Affordable Smart-Home DIY with JS

Dean Shub
Dean Shub
Jan 11 · 5 min read

There’s no better feeling than going into my air conditioned home after a full wintry working day with hot water waiting for me using my own
smart-home DIY.

Photo by Stephan Bechert on Unsplash

Smart-Homes are usually really expensive, with low voltage wiring and big hardware frameworks that automate your entire house, but you can also integrate a few cheap appliances and write your own app using Node.js to create a DIY Smart-Home.

Let’s get down to business:
First, we need hardware that will trigger infrared (and maybe radio) signals, which should have an API (preferably in JS) and be very cheap. I found Broadlink RM mini\pro fits the criteria perfectly, and there are plenty of coupons you can find on Google for it. Of course, there are many other devices you can try out.

The Broadlink RM mini can control any IR (Infra Red) device; air conditioner, TV, receiver, and more. In addition, the BroadLink RM mini can also learn signals from remote controls.
Let’s start by controlling the air conditioning!

First the API for controlling the Broadlink RM mini device, I used https://github.com/lprhodes/broadlinkjs-rm but since it seems unmaintained, I decided to copy the only relevant file and maintain it myself.

Let’s go through the code of our broadlinkController.js file.
At the beginning of the file there’s an import of the API file that we copied.
We insatiate it to get the b variable, which has all the functions to talk to our devices.

At the third line, there’s an import of keys which I previously saved from the Broadlink devices (use fs.writeFile on the first time to generate these keys), in order to identify where the device is located (I have a device in each room: living room, bedroom, workroom)

Then we have a variable called devicesReady which contains a promise that returns an object with devices by their names.

Then we have 3 functions:

getDeviceByName — receives the name of the room where the Broadlink device is located, returns the device controlling object.
learnSignal — receives the name of the room where the Broadlink device is located and the name of the signal you are going to learn (for example, TV-power or AC18Deg) a file will be created with that name, returns the signal name if managed to learn the signal.
sendSignal — receives a signal name (same name that we gave to the previous function) and the name of the room where the Broadlink device is located (and sends the signal by that name from that room).

Now that we have a node app that controls IR we just need a UI to control it.
But why write your own UI if you can use an existing platform to make things easier?!

I choose to use telegram bots, a simple cross platform messaging app that allows creating bots for free and has a great API.

Let’s go over the main things here,
config module allows me to use configuration files per environment so I keep the bot token there (and out of the repo), the token and the bot should be generated using botfather.
bot is an object used to communicate with Telegram API.
The functions sendMessage, addCommand, editMessageReplyMarkup, editMessageText are wrappers around the regular telegram bot functions but they allow us to re-use bot commands through the runCommand function by saving all commands on the commands variable.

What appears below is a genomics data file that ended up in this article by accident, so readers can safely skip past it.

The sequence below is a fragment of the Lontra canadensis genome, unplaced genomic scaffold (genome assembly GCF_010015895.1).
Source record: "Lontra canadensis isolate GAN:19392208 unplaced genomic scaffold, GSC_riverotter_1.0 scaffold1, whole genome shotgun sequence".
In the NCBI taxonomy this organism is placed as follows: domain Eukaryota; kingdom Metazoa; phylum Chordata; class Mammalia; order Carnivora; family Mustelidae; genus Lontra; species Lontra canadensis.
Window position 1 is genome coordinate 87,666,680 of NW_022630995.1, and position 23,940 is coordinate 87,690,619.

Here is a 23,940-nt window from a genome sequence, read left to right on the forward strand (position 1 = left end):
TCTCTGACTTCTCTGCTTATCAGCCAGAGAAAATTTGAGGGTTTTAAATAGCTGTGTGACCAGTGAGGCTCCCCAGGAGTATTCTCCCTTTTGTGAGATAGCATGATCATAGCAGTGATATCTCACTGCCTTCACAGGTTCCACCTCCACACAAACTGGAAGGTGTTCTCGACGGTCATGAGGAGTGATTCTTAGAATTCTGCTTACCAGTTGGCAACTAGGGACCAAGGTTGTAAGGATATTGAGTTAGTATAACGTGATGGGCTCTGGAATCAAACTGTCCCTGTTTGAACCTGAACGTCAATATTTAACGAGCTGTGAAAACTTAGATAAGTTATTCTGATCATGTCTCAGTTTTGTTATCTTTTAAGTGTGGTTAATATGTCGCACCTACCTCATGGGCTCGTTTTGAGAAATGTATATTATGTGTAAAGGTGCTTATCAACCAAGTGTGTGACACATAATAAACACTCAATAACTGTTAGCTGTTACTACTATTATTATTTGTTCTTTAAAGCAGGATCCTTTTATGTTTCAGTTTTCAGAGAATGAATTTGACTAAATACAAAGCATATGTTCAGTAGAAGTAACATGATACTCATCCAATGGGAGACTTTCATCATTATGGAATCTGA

The callback_query event is an event that’s triggered when a user presses the button feature within the telegram bot.

So now let’s stick things together

That’s the index file of our app, it registers the start command and the callback event.

Now we need these commands, though it may not look so, the start command is pretty simple.

It states that when we text the command /start to the bot, it’ll respond with the text “Hi ____, what do you want to do?”, and it’ll add to that message a button for every location with a device (in my case living room, bedroom, workroom [see video below]).

Now we need to have a reply when we click these buttons.

OK, I know it’s a bit much, but here’s the gist of it:
1) The default exported function receives data from the button clicked, which allows us to identified what button clicked.
2) Then we match it with other buttons — for example, clicking the bedroom button will show buttons of turning the TV on\off or starting the AC on hot or whatever we decide, for example in point 3.
3) Then if the AC hot button pressed we should respond with both triggering broadlinkController ‘s sendSignal function and reset the buttons to the device location buttons (returning to the previous phase).

This is the finished demo:

From here on out you can make it as advanced as you want, I added logs, permissions and human recognition that lets me know when people come to my house (let me know if you have any other cool things I can add).

All can be found in my repository

https://github.com/deanshub/smarthome-js

There are many additional devices you can control like lights and the boiler.

Radio lights controller for less than 2$
Switcher, a water boiler controller

There’s no better feeling than going into my air conditioned home after a full wintry working day with hot water waiting for me using my own
smart-home DIY bot.

If you enjoyed this post, and want me to write the next chapter on how to create your own security camera that integrates with this article’s smart-home bot, clap and let me know and I’ll write the next post.

Wix Engineering

Architecture, scaling, mobile and web development, management and more, written by our very own Wix engineers. https://www.wix.engineering/

Thanks to Udi Doron.

Dean Shub

Written by

Dean Shub

A tech savvy with love for JS

Wix Engineering

Architecture, scaling, mobile and web development, management and more, written by our very own Wix engineers. https://www.wix.engineering/